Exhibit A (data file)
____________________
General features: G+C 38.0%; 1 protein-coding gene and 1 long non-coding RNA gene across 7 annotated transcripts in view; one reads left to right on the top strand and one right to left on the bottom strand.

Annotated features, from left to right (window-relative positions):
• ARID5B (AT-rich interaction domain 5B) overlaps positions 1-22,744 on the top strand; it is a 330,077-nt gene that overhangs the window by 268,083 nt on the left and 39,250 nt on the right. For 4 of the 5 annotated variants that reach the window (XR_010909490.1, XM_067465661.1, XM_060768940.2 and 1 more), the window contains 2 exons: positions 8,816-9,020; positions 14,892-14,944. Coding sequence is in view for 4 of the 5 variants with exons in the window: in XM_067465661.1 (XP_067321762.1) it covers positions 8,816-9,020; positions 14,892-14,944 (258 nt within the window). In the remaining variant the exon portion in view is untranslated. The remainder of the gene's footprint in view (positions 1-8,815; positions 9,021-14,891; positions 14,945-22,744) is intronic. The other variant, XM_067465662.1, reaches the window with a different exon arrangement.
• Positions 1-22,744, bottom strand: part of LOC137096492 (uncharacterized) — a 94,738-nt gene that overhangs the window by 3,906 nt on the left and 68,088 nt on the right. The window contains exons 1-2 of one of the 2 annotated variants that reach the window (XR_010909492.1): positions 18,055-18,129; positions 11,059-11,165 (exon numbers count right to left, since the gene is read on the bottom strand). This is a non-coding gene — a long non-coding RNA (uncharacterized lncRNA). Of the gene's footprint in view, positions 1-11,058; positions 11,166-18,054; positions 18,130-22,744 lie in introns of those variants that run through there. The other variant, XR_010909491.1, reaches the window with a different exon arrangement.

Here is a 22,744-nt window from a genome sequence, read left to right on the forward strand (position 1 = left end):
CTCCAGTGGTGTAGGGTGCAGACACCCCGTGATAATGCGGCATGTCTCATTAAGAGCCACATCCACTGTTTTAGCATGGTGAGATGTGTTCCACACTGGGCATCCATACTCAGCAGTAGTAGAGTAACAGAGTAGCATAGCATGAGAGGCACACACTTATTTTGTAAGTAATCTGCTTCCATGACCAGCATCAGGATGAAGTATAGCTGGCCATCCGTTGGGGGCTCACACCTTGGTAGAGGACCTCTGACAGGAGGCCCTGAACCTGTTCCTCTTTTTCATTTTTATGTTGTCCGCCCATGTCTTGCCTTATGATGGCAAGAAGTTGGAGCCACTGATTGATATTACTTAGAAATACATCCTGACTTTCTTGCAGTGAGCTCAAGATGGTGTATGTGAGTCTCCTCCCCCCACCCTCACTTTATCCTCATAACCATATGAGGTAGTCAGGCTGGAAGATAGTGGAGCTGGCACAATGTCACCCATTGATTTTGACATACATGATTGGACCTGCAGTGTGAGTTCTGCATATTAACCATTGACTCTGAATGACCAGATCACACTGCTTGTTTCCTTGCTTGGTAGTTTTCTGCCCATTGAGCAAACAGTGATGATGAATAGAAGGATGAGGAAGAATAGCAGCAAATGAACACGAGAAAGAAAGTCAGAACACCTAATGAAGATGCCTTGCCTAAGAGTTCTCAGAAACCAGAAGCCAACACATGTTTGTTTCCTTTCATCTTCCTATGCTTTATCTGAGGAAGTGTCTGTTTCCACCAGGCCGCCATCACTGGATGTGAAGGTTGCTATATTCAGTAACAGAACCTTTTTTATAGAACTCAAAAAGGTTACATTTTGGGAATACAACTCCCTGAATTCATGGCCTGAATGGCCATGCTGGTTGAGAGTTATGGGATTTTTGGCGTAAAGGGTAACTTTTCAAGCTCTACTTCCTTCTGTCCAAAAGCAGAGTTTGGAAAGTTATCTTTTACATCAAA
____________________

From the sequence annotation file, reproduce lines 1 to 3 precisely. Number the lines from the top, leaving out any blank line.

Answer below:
General features: G+C 38.0%; 1 protein-coding gene and 1 long non-coding RNA gene across 7 annotated transcripts in view; one reads left to right on the top strand and one right to left on the bottom strand.

Annotated features, from left to right (window-relative positions):
• ARID5B (AT-rich interaction domain 5B) overlaps positions 1-22,744 on the top strand; it is a 330,077-nt gene that overhangs the window by 268,083 nt on the left and 39,250 nt on the right. For 4 of the 5 annotated variants that reach the window (XR_010909490.1, XM_067465661.1, XM_060768940.2 and 1 more), the window contains 2 exons: positions 8,816-9,020; positions 14,892-14,944. Coding sequence is in view for 4 of the 5 variants with exons in the window: in XM_067465661.1 (XP_067321762.1) it covers positions 8,816-9,020; positions 14,892-14,944 (258 nt within the window). In the remaining variant the exon portion in view is untranslated. The remainder of the gene's footprint in view (positions 1-8,815; positions 9,021-14,891; positions 14,945-22,744) is intronic. The other variant, XM_067465662.1, reaches the window with a different exon arrangement.